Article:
It’s interesting that people at Oxford thought this was something that the world needs. Maybe one motivation for its creation was concerns about future funding for string theory in the UK. I have no idea whether this sort of things makes a positive impression on whoever is making those funding decisions.

  15. Peter Orland says:

    piscator says:
    The 5% figure doesn’t strike me as obviously low, QFT that could not be classified as either pheno or strings or lattice isn’t that big an area.

    In terms of the number of people working on it, absolutely true. Maybe this is good for those of us in the 5% (not much competition) or sad (not much interest of colleagues).

  16. Peter: the motivation for its creation was the belief that the general public – who fund scientific research – are entitled to accurate and accessible information on why their money is spent on string theory, what string theory is, what it has achieved and what it hopes to achieve.

    I have tried to ensure that all statements on the site are accurate and fair – identifications of erroneous claims are welcome and they will be corrected.

  17. Peter Woit says:

    Joe,

    With this kind of site, you’re not providing people a product for their money, you’re providing advertising to encourage them to give you more money, which is something rather different.

  18. chris says:

    It is not true that Snowmass is purely experimental. It just so happens, that theory is not a separate “frontier” but rather part of some of them. I find this rather more convincing than the European approach where theory is split off from the major developments and seems to exist more as an appendix to the true direction the field is going.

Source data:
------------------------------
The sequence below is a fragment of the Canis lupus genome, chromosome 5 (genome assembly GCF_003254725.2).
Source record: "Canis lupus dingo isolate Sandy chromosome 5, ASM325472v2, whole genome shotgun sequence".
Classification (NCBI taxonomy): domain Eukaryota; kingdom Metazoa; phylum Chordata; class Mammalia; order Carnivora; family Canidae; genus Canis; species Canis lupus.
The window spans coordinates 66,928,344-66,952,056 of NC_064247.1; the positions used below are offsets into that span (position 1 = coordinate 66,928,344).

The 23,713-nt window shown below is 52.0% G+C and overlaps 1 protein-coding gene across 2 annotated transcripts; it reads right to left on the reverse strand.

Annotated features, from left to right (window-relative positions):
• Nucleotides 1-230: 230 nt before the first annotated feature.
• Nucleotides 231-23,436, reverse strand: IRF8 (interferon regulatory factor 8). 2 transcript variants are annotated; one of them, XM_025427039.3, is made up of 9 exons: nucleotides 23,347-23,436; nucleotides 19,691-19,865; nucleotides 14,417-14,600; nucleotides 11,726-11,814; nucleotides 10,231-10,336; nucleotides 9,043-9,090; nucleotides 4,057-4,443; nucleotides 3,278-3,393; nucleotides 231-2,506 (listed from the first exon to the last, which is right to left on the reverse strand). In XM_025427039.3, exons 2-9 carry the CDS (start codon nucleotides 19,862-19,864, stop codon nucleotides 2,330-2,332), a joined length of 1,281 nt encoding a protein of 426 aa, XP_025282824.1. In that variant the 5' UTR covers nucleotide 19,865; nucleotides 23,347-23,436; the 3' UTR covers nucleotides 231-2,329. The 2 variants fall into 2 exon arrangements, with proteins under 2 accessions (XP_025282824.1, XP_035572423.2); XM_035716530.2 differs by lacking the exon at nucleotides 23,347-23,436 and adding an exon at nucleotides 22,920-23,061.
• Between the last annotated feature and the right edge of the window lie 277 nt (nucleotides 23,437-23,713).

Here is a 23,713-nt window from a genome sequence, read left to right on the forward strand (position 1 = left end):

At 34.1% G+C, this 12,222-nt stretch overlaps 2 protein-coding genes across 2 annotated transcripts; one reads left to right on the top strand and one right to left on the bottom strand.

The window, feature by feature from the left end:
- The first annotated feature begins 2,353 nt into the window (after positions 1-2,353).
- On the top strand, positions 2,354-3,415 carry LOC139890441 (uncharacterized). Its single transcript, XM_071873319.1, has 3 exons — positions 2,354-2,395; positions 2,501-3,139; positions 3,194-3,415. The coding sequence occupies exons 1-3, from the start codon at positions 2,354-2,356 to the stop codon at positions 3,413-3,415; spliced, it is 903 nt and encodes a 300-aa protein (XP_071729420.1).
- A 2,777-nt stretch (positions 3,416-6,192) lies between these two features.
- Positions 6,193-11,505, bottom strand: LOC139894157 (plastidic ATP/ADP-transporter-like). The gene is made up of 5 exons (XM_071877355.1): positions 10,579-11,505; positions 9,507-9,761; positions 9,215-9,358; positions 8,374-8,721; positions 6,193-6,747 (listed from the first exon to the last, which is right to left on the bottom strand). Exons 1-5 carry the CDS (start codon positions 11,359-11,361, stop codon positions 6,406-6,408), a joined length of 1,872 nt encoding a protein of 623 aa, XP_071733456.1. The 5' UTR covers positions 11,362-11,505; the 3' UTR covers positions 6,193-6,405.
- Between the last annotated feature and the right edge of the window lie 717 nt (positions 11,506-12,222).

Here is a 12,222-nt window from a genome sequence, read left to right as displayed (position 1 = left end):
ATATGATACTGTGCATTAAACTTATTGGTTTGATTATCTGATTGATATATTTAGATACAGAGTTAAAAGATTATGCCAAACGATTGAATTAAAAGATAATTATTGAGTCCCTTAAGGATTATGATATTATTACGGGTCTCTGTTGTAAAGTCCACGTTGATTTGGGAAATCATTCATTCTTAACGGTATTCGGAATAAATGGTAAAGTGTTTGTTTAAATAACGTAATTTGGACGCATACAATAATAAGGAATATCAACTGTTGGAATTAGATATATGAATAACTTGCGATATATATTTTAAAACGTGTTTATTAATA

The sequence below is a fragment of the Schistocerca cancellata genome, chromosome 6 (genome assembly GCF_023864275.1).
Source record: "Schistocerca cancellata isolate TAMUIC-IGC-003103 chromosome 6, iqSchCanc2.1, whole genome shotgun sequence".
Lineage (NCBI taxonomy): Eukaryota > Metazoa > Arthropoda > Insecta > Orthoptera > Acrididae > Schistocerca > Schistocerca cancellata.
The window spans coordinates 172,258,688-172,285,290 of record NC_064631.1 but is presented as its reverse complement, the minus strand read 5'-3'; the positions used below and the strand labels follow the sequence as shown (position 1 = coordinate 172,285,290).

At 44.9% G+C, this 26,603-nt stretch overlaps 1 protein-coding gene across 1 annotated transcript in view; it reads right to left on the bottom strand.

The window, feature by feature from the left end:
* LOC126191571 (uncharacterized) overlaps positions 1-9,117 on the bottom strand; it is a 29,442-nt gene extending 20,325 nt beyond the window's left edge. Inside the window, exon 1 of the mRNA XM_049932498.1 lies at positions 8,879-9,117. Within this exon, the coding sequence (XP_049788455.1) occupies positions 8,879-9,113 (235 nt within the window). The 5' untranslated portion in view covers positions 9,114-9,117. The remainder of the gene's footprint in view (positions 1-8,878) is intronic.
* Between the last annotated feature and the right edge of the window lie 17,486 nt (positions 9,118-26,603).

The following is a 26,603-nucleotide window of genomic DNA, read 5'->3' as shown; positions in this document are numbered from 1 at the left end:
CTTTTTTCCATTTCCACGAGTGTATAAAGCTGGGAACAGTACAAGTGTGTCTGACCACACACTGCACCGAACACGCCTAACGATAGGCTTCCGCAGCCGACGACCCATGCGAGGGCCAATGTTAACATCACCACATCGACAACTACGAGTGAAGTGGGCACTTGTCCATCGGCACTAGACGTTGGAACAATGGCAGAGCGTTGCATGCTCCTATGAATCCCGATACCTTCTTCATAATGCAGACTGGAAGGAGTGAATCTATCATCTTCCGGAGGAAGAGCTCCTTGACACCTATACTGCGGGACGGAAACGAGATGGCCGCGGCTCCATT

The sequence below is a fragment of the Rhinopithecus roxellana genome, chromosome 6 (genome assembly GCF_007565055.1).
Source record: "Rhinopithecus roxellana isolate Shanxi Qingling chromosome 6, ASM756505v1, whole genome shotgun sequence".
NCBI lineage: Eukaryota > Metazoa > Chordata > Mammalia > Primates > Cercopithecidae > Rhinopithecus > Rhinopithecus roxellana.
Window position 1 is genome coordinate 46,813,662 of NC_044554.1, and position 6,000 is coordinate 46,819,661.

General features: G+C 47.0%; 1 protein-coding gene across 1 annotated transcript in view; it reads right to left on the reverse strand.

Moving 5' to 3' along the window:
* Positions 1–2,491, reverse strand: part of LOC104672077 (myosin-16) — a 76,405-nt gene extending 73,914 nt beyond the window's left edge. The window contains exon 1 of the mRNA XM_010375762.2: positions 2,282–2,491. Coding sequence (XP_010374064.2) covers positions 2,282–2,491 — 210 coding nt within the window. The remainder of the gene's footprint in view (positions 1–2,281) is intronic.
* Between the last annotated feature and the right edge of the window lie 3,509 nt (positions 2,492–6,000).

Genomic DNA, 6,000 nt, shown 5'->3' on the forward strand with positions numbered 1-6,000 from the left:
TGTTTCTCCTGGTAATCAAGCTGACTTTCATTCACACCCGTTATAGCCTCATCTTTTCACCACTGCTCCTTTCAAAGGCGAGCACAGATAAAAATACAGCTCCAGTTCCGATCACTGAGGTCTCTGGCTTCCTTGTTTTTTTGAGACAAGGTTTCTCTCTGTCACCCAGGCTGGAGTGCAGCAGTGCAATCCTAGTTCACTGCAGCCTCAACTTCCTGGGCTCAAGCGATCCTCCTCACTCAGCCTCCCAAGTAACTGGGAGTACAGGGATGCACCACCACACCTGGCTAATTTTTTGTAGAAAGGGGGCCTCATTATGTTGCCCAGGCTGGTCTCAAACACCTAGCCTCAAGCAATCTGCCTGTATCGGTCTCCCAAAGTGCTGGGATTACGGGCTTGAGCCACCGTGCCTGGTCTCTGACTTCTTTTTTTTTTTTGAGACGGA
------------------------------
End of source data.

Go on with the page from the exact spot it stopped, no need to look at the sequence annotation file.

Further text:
19. jg says:

    Peter,

    Slightly off-topic, but you might like to know that in the recently published 2012 Review of Particle Physics, the chapter on ‘Experimental Tests of Gravitational Theory’ has an interesting edit. In the introductory section the reference to a the theoretical spin-2 field origin of gravity has been removed as have the following sentences at the end of the introduction:

    Quantizing the gravitational field itself poses a very difficult challenge because of the perturbative non-renormalizability of Einstein’s Lagrangian. Superstring theory offers a promising avenue toward solving this challenge.

    The 2010 version is available here and the 2012 version here

    (The “promising” superstring reference has been there at least since the 2000 version (where supergravity was also described as promising, not sure how much earlier)

  20. Peter Woit says:

    Thanks jg,

    I guess there is some time limit on how long you can be “promising”…

  21. Anonyrat says:

    If SuperString Theory was a person, it would no longer qualify (too old) for the Fields Medal….

  22. A. says:

    I left the UK shortly after STFC lost the huge lump of cash which was the catalyst for much of the current problems. In the following years the word from the (rather sheepish) funding bodies was “there is very little money, and there won’t be for a long time”.

    The approach they then took was consolidation, which meant that any money they did manage to scrape together was given to Cambridge, Oxford, and Durham. Hence the collapse of so many physics departments in the UK. There is a firmly entrenched attitude, at least in England, that if a university isn’t hightly ranked for education, then it’s research departments are automatically rubbish. (Someone high up in the Durham IPP once had a fit of hysterics when I suggested that some of the smaller UK groups were going interesting work. He said, and I paraphrase, that they should all be put down.)

    If you want to see where UK theory is headed, then the research going on at Oxbridge and Durham is basically it.